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Shanneyganock expecting to run ‘Home, boys, home’ after squash match against CBS Hot Shots

By Chad Feehan / Local Journalism Initiative Reporter

Members of the CBS Hot Shots Inclusive Squash Program will be going toe to toe in friendly matches against members of the popular Newfoundland band Shanneyganock later this month. The Hot Shots include, from left: organizer Eric Hart, Daniel Horne, Nicholas Styles, Meghan Arnott, Shaughn Connors, Chris Coveyduck, Luke Kennedy, David Horne, Warren Butler and Cameron Coates. A number of the athletes are wearing the medals they earned at the Special Olympics Canada Winter Games in Calgary held this past winter. See story page 6.

After being twice canceled due to weather earlier this year, the Conception Bay South Hot Shots are finally hosting their Evening of Squash with members of the band Shanneyganock later this month.
Regular participants of the inclusive sports program, which focuses on athletes with neurodevelopmental, mobility, and sight disabilities, will square off in the courts against members of the popular Irish and traditional music band.
The band members profess they are completely green to the sport, which is where much of the fun may be derived from.
“We are totally expecting to get our butts kicked, but it should be a fun evening for sure,” said Shanneyganock frontman Chris Andrews.
Shanneyganock has been involved with Easter Seals and the Autism Society before, which makes the inclusive squash program fall right in line with the band’s previous work.
Andrews was impressed with the care and dedication that program coordinator Eric Hart has put into the event and Hot Shots at large.
“I think it’s a good thing all around,” he said.
Hart wanted to enrich the programming for his players, offering them something different beyond the day in and day out rhythms of practice and competing.
“We wanted to add a little bit more spice to it,” he said.
Originally Hart was surprised when the band accepted his offer, but they were more than happy to lend their time.
Hart is hoping to promote the program through events like this, letting the public know about the accessible and inexpensive program that gives those with disabilities some solid recreation time.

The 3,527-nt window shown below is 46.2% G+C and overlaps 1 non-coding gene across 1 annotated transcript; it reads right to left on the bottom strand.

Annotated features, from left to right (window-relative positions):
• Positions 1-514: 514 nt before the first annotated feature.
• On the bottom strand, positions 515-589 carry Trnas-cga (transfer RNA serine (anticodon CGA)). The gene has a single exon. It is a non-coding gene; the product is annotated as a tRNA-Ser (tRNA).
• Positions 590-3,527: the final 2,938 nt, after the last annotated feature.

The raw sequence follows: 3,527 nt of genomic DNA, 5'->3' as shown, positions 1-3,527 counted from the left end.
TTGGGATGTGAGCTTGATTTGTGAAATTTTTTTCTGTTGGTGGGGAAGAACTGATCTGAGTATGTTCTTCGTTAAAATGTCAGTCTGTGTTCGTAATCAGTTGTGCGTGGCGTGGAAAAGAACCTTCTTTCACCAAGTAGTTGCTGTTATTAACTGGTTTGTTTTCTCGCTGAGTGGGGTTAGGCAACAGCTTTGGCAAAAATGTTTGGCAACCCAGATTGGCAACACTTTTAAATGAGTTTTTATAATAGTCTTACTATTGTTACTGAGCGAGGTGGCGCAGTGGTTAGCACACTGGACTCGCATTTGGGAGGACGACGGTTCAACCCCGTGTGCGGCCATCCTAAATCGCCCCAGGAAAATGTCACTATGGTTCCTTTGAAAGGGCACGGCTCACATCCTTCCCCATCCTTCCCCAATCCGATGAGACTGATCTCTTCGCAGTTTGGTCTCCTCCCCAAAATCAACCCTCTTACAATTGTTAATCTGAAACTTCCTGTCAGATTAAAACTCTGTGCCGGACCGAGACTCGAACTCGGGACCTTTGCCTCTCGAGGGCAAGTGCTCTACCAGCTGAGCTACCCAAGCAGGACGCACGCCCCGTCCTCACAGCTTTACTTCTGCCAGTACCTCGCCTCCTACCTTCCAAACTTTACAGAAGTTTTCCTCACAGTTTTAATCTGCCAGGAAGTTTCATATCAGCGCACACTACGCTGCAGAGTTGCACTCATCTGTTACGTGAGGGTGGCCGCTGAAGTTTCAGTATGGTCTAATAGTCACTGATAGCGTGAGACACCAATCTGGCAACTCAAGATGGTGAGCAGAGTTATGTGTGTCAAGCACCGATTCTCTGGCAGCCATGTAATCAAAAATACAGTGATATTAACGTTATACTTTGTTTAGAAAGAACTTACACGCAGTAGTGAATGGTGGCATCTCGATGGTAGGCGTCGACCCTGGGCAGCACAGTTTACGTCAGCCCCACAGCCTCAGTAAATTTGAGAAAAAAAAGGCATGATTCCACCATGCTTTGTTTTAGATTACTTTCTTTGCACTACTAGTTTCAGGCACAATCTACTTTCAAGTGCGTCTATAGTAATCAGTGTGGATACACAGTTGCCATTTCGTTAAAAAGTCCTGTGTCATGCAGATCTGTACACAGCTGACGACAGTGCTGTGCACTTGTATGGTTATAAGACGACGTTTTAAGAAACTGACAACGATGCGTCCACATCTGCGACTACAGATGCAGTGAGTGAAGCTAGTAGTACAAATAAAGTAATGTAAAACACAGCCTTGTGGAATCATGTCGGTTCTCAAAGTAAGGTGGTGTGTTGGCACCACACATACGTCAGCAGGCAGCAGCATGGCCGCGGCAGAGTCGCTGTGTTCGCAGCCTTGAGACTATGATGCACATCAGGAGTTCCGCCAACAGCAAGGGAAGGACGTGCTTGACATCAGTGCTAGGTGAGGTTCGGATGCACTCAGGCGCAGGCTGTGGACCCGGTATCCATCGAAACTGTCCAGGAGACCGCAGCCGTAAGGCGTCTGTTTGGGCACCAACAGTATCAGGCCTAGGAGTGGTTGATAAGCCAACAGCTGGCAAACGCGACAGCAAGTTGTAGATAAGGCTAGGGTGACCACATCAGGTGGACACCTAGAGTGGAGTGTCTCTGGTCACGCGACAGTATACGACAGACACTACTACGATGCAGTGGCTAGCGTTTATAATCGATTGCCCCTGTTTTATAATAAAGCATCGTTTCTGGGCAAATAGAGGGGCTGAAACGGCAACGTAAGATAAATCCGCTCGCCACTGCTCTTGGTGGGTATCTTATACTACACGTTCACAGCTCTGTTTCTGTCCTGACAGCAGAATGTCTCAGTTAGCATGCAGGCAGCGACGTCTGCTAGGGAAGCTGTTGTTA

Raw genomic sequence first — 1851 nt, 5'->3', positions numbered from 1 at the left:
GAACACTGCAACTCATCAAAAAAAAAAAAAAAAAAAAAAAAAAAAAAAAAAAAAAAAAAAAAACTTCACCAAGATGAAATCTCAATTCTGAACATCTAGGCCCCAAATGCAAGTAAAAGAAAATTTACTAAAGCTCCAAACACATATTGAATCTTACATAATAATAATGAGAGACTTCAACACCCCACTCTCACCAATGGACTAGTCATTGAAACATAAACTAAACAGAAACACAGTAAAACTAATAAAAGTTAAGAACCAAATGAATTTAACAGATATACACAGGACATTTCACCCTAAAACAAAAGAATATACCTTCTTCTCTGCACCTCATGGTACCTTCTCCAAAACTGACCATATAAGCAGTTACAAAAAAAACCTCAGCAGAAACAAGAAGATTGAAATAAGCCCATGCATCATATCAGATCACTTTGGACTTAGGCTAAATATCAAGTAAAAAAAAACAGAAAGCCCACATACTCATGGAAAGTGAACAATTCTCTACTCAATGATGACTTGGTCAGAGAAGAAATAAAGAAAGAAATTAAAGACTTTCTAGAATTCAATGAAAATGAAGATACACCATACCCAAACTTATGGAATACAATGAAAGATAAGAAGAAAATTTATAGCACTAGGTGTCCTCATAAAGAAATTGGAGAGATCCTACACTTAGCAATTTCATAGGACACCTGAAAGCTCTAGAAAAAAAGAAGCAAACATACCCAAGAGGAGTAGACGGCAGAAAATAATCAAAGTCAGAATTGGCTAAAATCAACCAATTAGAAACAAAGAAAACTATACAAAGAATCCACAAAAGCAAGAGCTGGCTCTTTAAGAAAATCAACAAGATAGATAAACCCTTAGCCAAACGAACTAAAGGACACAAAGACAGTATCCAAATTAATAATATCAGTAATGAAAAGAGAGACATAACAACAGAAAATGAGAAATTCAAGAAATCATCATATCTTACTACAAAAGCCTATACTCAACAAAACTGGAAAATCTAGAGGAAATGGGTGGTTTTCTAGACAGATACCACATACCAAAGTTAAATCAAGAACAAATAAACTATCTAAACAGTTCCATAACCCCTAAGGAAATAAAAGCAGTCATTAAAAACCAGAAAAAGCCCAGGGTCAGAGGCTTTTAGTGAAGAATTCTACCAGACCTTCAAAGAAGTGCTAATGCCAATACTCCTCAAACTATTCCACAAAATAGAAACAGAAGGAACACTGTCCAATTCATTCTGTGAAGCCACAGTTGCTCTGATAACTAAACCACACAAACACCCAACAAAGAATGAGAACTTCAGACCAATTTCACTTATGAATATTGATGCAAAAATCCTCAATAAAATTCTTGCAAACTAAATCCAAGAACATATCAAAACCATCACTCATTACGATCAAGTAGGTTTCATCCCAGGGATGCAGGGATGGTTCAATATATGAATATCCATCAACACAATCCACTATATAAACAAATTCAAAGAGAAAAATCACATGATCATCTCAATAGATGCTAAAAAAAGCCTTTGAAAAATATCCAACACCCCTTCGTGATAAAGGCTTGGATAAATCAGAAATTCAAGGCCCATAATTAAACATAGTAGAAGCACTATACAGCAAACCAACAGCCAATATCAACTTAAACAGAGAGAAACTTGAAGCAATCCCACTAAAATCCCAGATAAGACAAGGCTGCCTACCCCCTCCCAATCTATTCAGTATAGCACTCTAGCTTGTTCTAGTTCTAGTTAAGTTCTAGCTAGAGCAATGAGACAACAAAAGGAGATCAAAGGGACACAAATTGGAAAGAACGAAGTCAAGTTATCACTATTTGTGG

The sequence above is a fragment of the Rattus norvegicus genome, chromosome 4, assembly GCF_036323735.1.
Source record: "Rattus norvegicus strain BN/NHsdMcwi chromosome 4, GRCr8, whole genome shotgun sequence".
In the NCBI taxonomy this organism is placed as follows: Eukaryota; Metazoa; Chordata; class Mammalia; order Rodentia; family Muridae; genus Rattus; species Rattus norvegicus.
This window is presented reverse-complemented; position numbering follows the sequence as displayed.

“It only takes one second for someone to have an accident, and an able bodied person finds themself in a wheelchair,” he said.
The goal of the program, Hart added, is to get players to be the best they can be, even if they’re completely blind.
“We may not be able to teach squash to people who are completely blind, but that doesn’t mean we won’t run them, that doesn’t mean we won’t teach them how to hold a racket or how to hit a drive, or how to make a serve.”
Several blind people may even find themselves in a heavily modified squash tournament that still embraces a competitive spirit.
Hart hopes the participants will leave their exhibition matches with Shanneyganock having made new friends, and gaining a new appreciation for the band.
“I want the program to achieve what it does with the support of the local population, I want it to be made right here,” Hart said. “We want to convince other places in the world that you should have a program like this, and they’ll point back to Newfoundland.”
Although it may be tempting to watch the Shanneyganock musicians lose at squash for a good cause, Hart is quick to note that no public spectators are allowed at the event because of the confined space.
The matches are set for the squash courts at the CBS Recreation Complex in Long Pond.

Shanneyganock frontman Chris Andrews during the band’s appearance in the Iceberg Alley Performance Tent. Andrews and the crew will play a series of friendly matches against members of the CBS Hot Shots Inclusive Squash Program later this month. Photo courtesy of the Shanneyganock facebook page

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